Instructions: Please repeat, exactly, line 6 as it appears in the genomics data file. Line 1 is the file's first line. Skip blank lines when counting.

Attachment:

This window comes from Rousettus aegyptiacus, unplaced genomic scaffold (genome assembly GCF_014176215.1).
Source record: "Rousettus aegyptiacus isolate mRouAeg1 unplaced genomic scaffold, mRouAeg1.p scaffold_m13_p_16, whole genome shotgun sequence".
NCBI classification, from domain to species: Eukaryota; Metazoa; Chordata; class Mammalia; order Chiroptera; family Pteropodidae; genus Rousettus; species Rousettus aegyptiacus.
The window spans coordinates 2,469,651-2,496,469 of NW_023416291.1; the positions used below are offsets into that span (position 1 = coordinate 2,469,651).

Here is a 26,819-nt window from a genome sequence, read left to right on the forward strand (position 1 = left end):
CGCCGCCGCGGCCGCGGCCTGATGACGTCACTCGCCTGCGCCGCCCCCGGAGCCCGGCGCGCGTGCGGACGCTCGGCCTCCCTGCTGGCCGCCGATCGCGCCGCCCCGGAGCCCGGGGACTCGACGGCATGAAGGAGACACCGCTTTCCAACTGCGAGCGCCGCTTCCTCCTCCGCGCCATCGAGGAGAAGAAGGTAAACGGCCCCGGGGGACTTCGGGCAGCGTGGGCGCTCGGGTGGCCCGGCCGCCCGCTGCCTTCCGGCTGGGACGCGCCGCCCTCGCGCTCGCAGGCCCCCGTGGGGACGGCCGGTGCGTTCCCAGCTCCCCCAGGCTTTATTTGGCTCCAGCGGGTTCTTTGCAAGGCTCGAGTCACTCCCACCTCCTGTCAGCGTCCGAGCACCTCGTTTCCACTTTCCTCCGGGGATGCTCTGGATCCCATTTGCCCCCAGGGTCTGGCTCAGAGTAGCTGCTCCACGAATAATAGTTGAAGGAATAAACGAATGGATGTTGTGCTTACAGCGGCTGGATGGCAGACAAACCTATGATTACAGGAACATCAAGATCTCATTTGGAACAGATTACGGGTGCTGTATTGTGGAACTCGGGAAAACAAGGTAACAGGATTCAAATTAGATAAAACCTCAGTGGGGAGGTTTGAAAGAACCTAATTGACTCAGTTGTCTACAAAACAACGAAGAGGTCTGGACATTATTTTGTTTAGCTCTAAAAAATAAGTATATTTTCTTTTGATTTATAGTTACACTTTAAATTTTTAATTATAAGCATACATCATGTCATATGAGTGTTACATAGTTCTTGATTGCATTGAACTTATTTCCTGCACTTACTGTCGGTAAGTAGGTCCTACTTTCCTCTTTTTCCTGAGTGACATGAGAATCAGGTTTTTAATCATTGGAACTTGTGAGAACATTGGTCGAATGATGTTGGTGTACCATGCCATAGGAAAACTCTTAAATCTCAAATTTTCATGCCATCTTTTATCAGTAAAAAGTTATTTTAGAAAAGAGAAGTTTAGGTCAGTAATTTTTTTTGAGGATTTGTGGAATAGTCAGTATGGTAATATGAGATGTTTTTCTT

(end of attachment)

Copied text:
CGCCGCCGCGGCCGCGGCCTGATGACGTCACTCGCCTGCGCCGCCCCCGGAGCCCGGCGCGCGTGCGGACGCTCGGCCTCCCTGCTGGCCGCCGATCGCGCCGCCCCGGAGCCCGGGGACTCGACGGCATGAAGGAGACACCGCTTTCCAACTGCGAGCGCCGCTTCCTCCTCCGCGCCATCGAGGAGAAGAAGGTAAACGGCCCCGGGGGACTTCGGGCAGCGTGGGCGCTCGGGTGGCCCGGCCGCCCGCTGCCTTCCGGCTGGGACGCGCCGCCCTCGCGCTCGCAGGCCCCCGTGGGGACGGCCGGTGCGTTCCCAGCTCCCCCAGGCTTTATTTGGCTCCAGCGGGTTCTTTGCAAGGCTCGAGTCACTCCCACCTCCTGTCAGCGTCCGAGCACCTCGTTTCCACTTTCCTCCGGGGATGCTCTGGATCCCATTTGCCCCCAGGGTCTGGCTCAGAGTAGCTGCTCCACGAATAATAGTTGAAGGAATAAACGAATGGATGTTGTGCTTACAGCGGCTGGATGGCAGACAAACCTATGATTACAGGAACATCAAGATCTCATTTGGAACAGATTACGGGTGCTGTATTGTGGAACTCGGGAAAACAAGGTAACAGGATTCAAATTAGATAAAACCTCAGTGGGGAGGTTTGAAAGAACCTAATTGACTCAGTTGTCTACAAAACAACGAAGAGGTCTGGACATTATTTTGTTTAGCTCTAAAAAATAAGTATATTTTCTTTTGATTTATAGTTACACTTTAAATTTTTAATTATAAGCATACATCATGTCATATGAGTGTTACATAGTTCTTGATTGCATTGAACTTATTTCCTGCACTTACTGTCGGTAAGTAGGTCCTACTTTCCTCTTTTTCCTGAGTGACATGAGAATCAGGTTTTTAATCATTGGAACTTGTGAGAACATTGGTCGAATGATGTTGGTGTACCATGCCATAGGAAAACTCTTAAATCTCAAATTTTCATGCCATCTTTTATCAGTAAAAAGTTATTTTAGAAAAGAGAAGTTTAGGTCAGTAATTTTTTTTGAGGATTTGTGGAATAGTCAGTATGGTAATATGAGATGTTTTTCTT